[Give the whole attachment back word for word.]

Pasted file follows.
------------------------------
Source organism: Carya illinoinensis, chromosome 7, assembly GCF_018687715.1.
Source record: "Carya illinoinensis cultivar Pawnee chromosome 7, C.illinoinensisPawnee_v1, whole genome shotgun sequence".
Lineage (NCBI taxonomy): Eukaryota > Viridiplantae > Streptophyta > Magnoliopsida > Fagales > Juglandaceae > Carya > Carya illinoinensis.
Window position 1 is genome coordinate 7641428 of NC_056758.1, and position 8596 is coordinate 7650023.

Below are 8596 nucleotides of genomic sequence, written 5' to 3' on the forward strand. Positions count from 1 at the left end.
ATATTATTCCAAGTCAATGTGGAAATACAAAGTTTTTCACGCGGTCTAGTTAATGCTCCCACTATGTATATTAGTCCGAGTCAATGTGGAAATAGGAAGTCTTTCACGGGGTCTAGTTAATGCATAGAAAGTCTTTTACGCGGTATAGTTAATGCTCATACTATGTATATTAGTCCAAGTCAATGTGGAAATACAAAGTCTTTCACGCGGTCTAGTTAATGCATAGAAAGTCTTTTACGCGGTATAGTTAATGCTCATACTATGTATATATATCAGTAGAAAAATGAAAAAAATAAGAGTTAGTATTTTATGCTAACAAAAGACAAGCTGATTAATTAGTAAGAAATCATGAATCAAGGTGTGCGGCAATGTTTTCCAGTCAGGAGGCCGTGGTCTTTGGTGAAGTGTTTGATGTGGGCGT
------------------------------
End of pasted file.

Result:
Source organism: Carya illinoinensis, chromosome 7, assembly GCF_018687715.1.
Source record: "Carya illinoinensis cultivar Pawnee chromosome 7, C.illinoinensisPawnee_v1, whole genome shotgun sequence".
Lineage (NCBI taxonomy): Eukaryota > Viridiplantae > Streptophyta > Magnoliopsida > Fagales > Juglandaceae > Carya > Carya illinoinensis.
Window position 1 is genome coordinate 7641428 of NC_056758.1, and position 8596 is coordinate 7650023.

Below are 8596 nucleotides of genomic sequence, written 5' to 3' on the forward strand. Positions count from 1 at the left end.
ATATTATTCCAAGTCAATGTGGAAATACAAAGTTTTTCACGCGGTCTAGTTAATGCTCCCACTATGTATATTAGTCCGAGTCAATGTGGAAATAGGAAGTCTTTCACGGGGTCTAGTTAATGCATAGAAAGTCTTTTACGCGGTATAGTTAATGCTCATACTATGTATATTAGTCCAAGTCAATGTGGAAATACAAAGTCTTTCACGCGGTCTAGTTAATGCATAGAAAGTCTTTTACGCGGTATAGTTAATGCTCATACTATGTATATATATCAGTAGAAAAATGAAAAAAATAAGAGTTAGTATTTTATGCTAACAAAAGACAAGCTGATTAATTAGTAAGAAATCATGAATCAAGGTGTGCGGCAATGTTTTCCAGTCAGGAGGCCGTGGTCTTTGGTGAAGTGTTTGATGTGGGCGT